That ship is turning fairly quickly into a relic, and its shared history and culture is gradually being replaced by the chaotic, endless variable rainbow forumulations of state socialism, within which "greasy sewer bubbles" mix and mingle with noble aspirations, under the aegis of one form of tolerance or another.

If civilization requires effort, it requires that there be a pull in one direction, or at least, that everybody not pull in different directions. In excessively liberalized and relativized western nations the only acceptable direction is "away", towards what might previously have been described as "out of bounds". That doesn't bode well, yet to those who are just concerned about their own asses during their tenure on earth -- pardon my french, I've been thinking about recent events there -- things seem just peachy.

Posted by: EBD | 2006-04-12 1:03:23 PM

Newspapers today are not worth buying. They are losing circulation. Here is my take on them. Stephen.
By Stephen Gray

“The paper which obtains a reputation for publishing authentic news and only that which is fit to print, …will steadily increase its influence” Andrew Carnegie

Newspapers are seeing there circulation declining. Various reasons are given for this. The rise of the Internet and young people not reading the papers are but two explanations. Another reason could be the assault on the traditional family by most of the conglomerate media in Canada. If one takes the time to read and observe the monopoly media, they all - except for a few journalists - seem to propagandize with consistency that abortion, so-called same-sex marriage, and euthanasia are issues that deserve respectability. Yet every one of these issues is detrimental to society. Abortion kills the child in the womb. So called “same-sex marriage” cannot produce children and is an invention of words, and euthanasia is a polite word for killing those perceived to be a burden on society. Nihilism rules and is declared as “rights.”

Why would any responsible parent or person opposed to these aberrations continue to buy propaganda disguised as news? By buying these newspapers, people are buying into the media agenda and are allowing themselves to be punished, abused and ridiculed with their own money. They are, in fact, subsidizing attacks on their belief systems. There is an old saying: “Money talks.” But money can also walk. Just imagine if those in Canada who are of religious persuasion and those who are not of religious persuasion but believe certain issues can never be respectable decided to boycott or cancel their subscriptions to the purveyors of propaganda. This could be called: Money walking. Then the word weasels would be sent a message to take their stories elsewhere.

Stories like two men who are “married” to each other are given saturation coverage in the conglomerates newspapers and also on its TV “news” and we are solemnly told that one of the men is the “wife” of the other!! These two men are protesting something called the lack of “queer culture” in the schools. I’m sure that must worry all the parents out there that their kids are deprived of this “knowledge.” A newspaper editorialized that the two men should be “commended” for pushing “queer issues.” Meanwhile another “news” headline tells us a baby whale has died and it is all very “sad.” A few miles further away from where the baby whale died is the local abortion clinic, thousands of babies over the years are killed there by saline injection or cut to pieces in their mothers’ wombs, but these babies are not considered as newsworthy as a baby whale. The dead innocent, abused and savaged bodies of these human babies are neither shown or reported in the media. This atrocity is called “choice” in the parlance of “investigative” journalism.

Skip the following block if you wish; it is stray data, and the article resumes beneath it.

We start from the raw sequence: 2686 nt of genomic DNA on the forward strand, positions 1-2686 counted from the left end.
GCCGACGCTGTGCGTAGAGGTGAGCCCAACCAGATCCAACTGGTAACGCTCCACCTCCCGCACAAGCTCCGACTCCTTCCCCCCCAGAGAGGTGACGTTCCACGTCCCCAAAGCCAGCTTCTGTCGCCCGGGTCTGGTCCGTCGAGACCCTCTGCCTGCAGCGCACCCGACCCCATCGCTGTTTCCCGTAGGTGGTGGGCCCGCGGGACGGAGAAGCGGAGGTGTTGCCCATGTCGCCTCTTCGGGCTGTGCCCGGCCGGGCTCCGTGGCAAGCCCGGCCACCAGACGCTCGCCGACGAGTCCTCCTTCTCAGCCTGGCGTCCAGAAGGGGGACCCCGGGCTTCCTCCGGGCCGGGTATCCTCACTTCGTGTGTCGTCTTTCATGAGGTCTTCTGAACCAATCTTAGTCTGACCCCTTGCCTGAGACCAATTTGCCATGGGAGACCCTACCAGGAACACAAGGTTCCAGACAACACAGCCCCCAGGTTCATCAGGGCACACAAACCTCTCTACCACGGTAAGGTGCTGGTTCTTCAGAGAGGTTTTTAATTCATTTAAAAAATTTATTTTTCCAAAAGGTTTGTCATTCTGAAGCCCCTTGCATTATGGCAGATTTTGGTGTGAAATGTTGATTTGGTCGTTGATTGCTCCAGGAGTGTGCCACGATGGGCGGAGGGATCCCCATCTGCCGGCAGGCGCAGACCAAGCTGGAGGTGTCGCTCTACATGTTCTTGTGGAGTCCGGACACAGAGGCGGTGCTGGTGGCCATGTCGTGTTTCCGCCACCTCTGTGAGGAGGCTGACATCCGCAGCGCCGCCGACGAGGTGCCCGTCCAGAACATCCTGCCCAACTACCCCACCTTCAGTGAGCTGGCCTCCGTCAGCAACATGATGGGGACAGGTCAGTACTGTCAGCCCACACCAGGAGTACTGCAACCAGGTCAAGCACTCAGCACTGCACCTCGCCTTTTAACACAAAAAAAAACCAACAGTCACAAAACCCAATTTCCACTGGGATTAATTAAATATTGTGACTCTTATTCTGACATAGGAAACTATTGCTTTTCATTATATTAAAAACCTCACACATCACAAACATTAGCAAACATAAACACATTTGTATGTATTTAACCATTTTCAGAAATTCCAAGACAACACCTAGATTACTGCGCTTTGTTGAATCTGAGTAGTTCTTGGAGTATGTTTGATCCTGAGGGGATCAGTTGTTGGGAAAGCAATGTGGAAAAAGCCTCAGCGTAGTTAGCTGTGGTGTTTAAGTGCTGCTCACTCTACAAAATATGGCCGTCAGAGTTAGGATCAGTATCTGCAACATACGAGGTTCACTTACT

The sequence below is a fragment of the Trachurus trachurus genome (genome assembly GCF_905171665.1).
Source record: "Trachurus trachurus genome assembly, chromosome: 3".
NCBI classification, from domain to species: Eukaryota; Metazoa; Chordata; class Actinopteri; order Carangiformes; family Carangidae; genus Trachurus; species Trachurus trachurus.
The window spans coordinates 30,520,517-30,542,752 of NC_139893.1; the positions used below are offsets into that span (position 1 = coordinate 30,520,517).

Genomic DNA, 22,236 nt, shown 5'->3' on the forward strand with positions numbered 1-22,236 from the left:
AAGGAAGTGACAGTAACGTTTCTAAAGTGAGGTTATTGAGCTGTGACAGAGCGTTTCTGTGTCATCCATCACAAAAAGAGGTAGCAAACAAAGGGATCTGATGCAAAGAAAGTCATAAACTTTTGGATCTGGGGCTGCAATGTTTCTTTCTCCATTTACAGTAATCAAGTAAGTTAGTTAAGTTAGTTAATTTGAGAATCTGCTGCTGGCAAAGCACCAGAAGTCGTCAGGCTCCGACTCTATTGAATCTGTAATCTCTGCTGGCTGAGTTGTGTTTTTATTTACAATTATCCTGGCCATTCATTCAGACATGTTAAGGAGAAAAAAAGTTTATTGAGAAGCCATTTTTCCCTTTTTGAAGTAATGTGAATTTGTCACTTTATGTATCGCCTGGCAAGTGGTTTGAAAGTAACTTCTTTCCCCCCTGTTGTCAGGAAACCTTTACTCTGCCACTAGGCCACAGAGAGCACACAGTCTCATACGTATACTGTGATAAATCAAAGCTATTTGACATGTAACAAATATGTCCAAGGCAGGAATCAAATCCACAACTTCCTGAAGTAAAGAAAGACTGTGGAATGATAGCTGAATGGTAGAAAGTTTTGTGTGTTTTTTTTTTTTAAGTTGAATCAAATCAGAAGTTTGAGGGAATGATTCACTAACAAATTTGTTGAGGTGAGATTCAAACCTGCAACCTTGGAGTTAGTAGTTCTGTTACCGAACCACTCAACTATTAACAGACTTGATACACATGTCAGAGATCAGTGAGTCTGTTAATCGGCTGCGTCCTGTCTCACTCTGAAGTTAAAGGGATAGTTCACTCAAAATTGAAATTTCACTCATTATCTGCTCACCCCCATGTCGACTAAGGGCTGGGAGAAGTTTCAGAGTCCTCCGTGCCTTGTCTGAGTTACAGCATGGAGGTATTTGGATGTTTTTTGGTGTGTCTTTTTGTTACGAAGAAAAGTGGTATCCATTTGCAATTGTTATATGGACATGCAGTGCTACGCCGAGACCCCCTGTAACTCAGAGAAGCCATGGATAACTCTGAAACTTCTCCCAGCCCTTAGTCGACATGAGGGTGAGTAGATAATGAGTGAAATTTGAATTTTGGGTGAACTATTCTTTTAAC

The buzz word of the monopoly media is “convergence” and this is how our “news” is filtered to us today through their domination of newspapers and their control of the airwaves and T.V stations. A few gigantic media outlets send and dispense their puffery to the people. These are the decision makers of what is “truth.” Still, by a flick of the switch you can turn off the radio and T.V. messages you do not like. But, if you must read their controlled “news” you can go to the library and read it - that’s where I go; after all, your tax dollars are subsidizing the library, so get your moneys worth. Taxes are compulsory, but written attacks on your beliefs by the mouthpieces of manipulation do not require compulsory subscription. The solution is simple. Don’t buy their proliferating propaganda. You could even write their advertisers and tell them you no longer buy the nonsense in the newspapers. I’m sure the advertisers will love to hear they are paying for advertising space that many people no longer read. Think of the money you could save in a year by not supporting the managed news of the corporate monopoly media.

“Get your facts first, and then you can distort ‘em as you please.” Mark Twain

At one time the newspaper was a trusted source of information and journalism was a respected profession. But, now, except for a few decent journalists, it has become a promoter of causes that are undermining our society. I have already mentioned three of these issues above. Newspapers wield much power. But, we also have some power. The power of how we spend our money. We could use this power by no longer paying for or subscribing to newspapers who are promoting the causes that we believe are a blight on our society today.

Stephen Gray
July 23, 2005.
[email protected] Website: http://www.geocities.com/graysinfo

Posted by: Stephen Gray | 2006-04-12 2:30:13 PM